Media & Entertainment News

Social Media is Becoming Less ‘Social’ and More ‘Media’


What’s the difference between social media and entertainment, and on which side of the fence do the major platforms sit? 

Is Instagram a social app, or an entertainment platform? What about Snapchat, or TikTok?

Increasingly, it’s algorithms that are defining what we see in each app, and in that respect, it’s more about straight-up entertainment than it is about staying up to date with your friends. But what does that mean for the broader social media industry, and how marketers go about re-aligning their approach within this shift?

“We’re at an inflection point where it’s less about the connections we’re making with people, and more about the content we’re creating,” says Nick Cicero, vice president of strategy at Conviva. “With the heavy shift to video, it’s less about the social graph and more about the entertainment you’re creating.”

Does that mean that you need to look at the content you create and post in a different way? And if so, how should you now be viewing your broader digital marketing plan?

That’s entertainment

Recent research from Omida found TikTok has surpassed Netflix as the second-most popular app among the under-35 set. The platform’s also poised to become the most popular social media destination for video viewing this year, while last year, it trailed Facebook by less than a minute in average viewing time.

Its impact is being felt throughout the industry, particularly as both social media companies and entertainment brands look to replicate its style and format. 

As explained by Maria Rua Aguete, Omdia’s senior director:

“For broadcasters, commercial or otherwise, keen to engage younger viewers, the increasing importance of TikTok to reach and grow new audiences should not be understated.”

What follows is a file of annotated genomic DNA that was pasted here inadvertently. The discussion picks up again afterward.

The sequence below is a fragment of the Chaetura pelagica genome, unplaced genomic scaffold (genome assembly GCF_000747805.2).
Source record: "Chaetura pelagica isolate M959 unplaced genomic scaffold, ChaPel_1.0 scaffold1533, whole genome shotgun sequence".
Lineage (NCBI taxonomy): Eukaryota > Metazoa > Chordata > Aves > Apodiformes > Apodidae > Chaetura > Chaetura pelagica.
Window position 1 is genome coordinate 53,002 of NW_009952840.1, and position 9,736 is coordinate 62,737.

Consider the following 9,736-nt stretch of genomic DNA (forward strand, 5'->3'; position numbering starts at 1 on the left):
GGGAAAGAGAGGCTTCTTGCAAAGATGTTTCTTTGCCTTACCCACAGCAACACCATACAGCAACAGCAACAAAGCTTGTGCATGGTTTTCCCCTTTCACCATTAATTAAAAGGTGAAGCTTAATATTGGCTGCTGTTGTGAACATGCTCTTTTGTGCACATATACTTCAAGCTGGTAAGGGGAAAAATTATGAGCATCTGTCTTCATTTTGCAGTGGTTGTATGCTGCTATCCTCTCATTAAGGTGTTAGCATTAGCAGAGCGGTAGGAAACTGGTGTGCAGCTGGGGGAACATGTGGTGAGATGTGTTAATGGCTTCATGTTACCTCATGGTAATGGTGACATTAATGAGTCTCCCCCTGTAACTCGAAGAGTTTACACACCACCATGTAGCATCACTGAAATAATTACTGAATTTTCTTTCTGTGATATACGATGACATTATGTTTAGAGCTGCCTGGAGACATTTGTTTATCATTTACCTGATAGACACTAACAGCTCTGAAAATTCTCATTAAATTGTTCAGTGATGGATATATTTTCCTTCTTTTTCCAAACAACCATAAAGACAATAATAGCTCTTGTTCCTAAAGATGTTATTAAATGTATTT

TikTok’s surge in both video views and users – the platform has about 80 million monthly users in the U.S., 80% of whom are between the ages of 16 and 34 – is prompting marketers to prioritize the channel as part of their social strategies.

But it begs the question, is TikTok a social channel, an entertainment channel or both?

As explained by Leroyson Figueira, a senior creative director at London-based marketing agency 160over90:

It seems that every new digital platform that is not a website nor a utility app is immediately branded a social platform. Without pausing to think, TikTok has also been branded ‘social’ by our industry when it is anything but.”

Figueira further notes that:

“TikTok has film publishers and a film audience. It’s not at all like Facebook, Instagram or Twitter. It’s more like a TV channel or Netflix than a social platform. But the most democratic channel in history.”

For what it’s worth, TikTok itself considers itself to be an entertainment app.

Earlier this year, Blake Chandlee, TikTok’s president of global business solutions, made this distinction clear:

“They’ve built their algorithms based on the social graph. That is their core competency. We’re an entertainment platform. The difference is significant.”

That variance in perspective also shifts the way that marketers need to consider the app, and as more platforms look to replicate this approach, that also extends to your overall strategy.

A different era

The way that TikTok has approached its model is unique, in that it looks more like a media company that distributes content, as opposed to a social channel that facilitates person-to-person interaction. 

As a result of TikTok’s success, other platforms are now looking to follow its lead. Instagram, of course, has Reels, while Snapchat’s Spotlight is its own take on the full-screen, vertical-scrolling video, less driven by who you know, and more by what’s driving overall engagement. 

Even entertainment platforms are adopting some of TikTok’s features. The NBA, for example, has included elements like vertical video and “For You” recommendations in its latest app release.  



Source link